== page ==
Most people try to avoid making errors when it comes to money management. But since we’re just humans, we’re not immune to financial mistakes. While we can definitely learn from our own mistakes, we wouldn’t want that to happen as much as possible.
What should we do then? Pay heed to the teachings of others, especially those who’ve experienced financial mistakes in the past. This way, we’ll be aware of the things we should do or should avoid.
Listed below are six common money management mistakes people tend to make:
1. Not contributing to your retirement savings
When life throws out tough financial challenges, it can hold back your decisions to invest in long-term financial priorities, such as your retirement. Keep in mind that contributing to your retirement savings for the future is just as important as creating your monthly budget. Ask your employer if they are offering retirement plans and take advantage of them. You can also use your tax refund to create a personal retirement savings account. Prioritizing retirement as early as possible is important to help you become financially prepared during your post-working years.
2. Not paying attention to your credit report and score
Why should you review your credit report, anyway? Your credit, including your history and score, has a great impact on your life. It influences not only the borrowing costs on loans, credit cards and insurance, but may also affect your eligibility for a decently-paying job. Always do regular credit checks to see whether there are errors making a negative impact on your credit report. You can get them once a year free and review them side by side. Comparing them that way should make it easier to spot error’s or fraud because they can all be different since the bureaus do not necessarily receive the same reports from the same sources or at the same time. Another option is to subscribe to a credit monitoring service to look over your credit on a daily basis. With a credit monitoring service in place, even identity theft problems could be addressed before they have negative repercussions on your good credit position.
3. Not refinancing a mortgage with a high interest rate
If you have not refinanced your home in the past few years, you could be paying more for the interest rates of your mortgage. Refinancing a mortgage could save thousands and you could pay off your home faster with a shorter term loan. Refinancing a mortgage with record low interest rates, can help you save huge amounts every month which you could use to pay off other debt.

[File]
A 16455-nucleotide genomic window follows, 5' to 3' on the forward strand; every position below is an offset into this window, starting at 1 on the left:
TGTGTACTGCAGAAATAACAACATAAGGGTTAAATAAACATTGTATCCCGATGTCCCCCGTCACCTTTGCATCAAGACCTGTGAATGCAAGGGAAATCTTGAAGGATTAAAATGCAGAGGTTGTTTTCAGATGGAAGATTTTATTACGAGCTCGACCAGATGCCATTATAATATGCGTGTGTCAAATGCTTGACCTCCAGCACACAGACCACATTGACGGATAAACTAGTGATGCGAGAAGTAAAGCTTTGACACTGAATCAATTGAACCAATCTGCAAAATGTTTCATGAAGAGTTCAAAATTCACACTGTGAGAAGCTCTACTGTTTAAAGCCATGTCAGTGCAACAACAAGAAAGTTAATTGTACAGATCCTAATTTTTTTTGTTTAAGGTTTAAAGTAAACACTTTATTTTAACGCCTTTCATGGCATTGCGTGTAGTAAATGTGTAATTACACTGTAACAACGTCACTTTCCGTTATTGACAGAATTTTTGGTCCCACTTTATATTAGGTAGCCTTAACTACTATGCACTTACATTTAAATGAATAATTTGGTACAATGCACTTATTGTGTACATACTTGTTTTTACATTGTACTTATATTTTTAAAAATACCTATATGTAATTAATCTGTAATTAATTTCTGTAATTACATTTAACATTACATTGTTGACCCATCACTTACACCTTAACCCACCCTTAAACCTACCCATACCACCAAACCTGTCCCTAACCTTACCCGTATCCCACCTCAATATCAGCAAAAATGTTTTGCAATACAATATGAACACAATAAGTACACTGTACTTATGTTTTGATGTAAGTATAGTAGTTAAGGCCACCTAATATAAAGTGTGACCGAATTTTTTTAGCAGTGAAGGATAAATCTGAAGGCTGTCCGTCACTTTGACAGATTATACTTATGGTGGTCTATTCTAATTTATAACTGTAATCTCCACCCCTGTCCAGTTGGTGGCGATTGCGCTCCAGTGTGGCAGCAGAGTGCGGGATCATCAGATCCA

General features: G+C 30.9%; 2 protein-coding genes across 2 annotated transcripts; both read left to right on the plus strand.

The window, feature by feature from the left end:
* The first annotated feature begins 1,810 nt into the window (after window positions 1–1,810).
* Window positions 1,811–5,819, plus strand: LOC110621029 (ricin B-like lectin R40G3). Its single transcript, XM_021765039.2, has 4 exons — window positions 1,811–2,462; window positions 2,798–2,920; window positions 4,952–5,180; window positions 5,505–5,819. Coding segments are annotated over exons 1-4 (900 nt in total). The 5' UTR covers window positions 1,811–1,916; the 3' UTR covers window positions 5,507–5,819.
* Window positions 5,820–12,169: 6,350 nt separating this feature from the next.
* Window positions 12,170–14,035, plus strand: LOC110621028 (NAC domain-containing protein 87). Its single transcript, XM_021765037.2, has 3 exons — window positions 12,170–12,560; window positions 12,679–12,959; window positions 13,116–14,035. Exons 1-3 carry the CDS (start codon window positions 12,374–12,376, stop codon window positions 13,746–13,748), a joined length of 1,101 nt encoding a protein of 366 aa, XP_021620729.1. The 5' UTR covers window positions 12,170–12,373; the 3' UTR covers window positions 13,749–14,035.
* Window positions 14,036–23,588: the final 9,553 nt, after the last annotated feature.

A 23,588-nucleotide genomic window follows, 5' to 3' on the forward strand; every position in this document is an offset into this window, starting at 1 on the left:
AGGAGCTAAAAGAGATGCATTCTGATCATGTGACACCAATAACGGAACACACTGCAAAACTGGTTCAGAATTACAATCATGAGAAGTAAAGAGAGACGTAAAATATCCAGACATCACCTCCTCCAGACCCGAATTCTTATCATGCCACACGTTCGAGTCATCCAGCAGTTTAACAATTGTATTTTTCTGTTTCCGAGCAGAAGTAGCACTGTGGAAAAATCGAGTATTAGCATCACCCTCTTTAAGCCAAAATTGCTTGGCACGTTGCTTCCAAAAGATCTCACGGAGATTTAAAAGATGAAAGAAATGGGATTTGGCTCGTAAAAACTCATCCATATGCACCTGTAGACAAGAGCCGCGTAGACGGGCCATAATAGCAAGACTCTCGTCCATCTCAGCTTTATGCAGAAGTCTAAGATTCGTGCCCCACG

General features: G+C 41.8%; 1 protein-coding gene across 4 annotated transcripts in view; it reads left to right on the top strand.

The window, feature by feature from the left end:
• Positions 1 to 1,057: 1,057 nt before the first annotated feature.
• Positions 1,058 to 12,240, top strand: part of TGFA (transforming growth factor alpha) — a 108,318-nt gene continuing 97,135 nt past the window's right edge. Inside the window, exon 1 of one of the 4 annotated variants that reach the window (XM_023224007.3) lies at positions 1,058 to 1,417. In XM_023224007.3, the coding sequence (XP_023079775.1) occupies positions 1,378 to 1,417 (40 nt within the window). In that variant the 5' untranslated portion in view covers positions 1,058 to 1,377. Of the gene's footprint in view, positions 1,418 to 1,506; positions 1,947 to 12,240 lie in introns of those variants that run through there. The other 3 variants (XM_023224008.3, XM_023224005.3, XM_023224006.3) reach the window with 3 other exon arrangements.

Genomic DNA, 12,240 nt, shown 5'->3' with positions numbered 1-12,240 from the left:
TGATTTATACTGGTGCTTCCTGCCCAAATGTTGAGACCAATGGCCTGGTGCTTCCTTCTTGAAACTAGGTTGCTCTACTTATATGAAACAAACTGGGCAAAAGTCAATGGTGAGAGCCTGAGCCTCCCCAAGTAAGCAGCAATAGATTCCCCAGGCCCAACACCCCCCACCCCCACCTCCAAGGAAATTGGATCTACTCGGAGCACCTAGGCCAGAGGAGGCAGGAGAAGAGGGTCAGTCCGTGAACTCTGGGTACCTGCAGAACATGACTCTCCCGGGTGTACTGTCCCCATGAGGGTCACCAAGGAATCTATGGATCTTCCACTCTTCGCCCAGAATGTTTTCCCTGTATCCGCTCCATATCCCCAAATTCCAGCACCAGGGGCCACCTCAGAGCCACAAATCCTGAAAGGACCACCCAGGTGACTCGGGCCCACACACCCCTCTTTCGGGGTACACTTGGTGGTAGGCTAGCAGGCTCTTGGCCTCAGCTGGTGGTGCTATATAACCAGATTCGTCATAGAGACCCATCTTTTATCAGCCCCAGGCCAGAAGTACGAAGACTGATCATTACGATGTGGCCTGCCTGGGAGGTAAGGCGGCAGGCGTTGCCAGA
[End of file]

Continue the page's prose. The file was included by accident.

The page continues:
4. Relying on expensive quick cash loans
Personal loans and cash advances using credit cards are two expensive yet quick ways to generate cash. While they can help you big time during emergency situations, using these methods only mean one thing – you’re having troubles with your money management and you don’t have a fixed budget in place. The best way to deal with emergencies (rather than using personal loans and credit card cash advances) is to have a separate emergency fund intended for emergency use only. Having an emergency savings put aside will act as a sponge to absorb financial hits from emergency needs that arise.
5. Indulging in lifestyle inflation
What happens to an individual in the event that his/her lifestyle moves up because of an increase in income? Some individuals tend to increase their spending and expenses, too, because they think that they can tend to these changes effectively. However, this may not be healthy for your finances in the long run. If you really know how to manage your money efficiently, you should allocate that increase in income towards more favorable expenses, such as investing in an emergency fund, contributing to your retirement savings or paying your high interest rate debt.
6. Not paying credit card balances
People, sometimes, miss credit card payments not because they don’t have the money, but because they forgot to do so. To avoid this mistake, consider signing up for automatic payment notifications. Better yet, use an automatic payment system which automatically deducts credit card payments from your checking account at a particular date every month. If you don’t pay in full because you don’t have enough money, make sure, at the very least, to pay the minimum amount so you won’t be charged late fees. You can also contact your credit card provider ahead of time if you know you will be late and try to negotiate to waive the fee.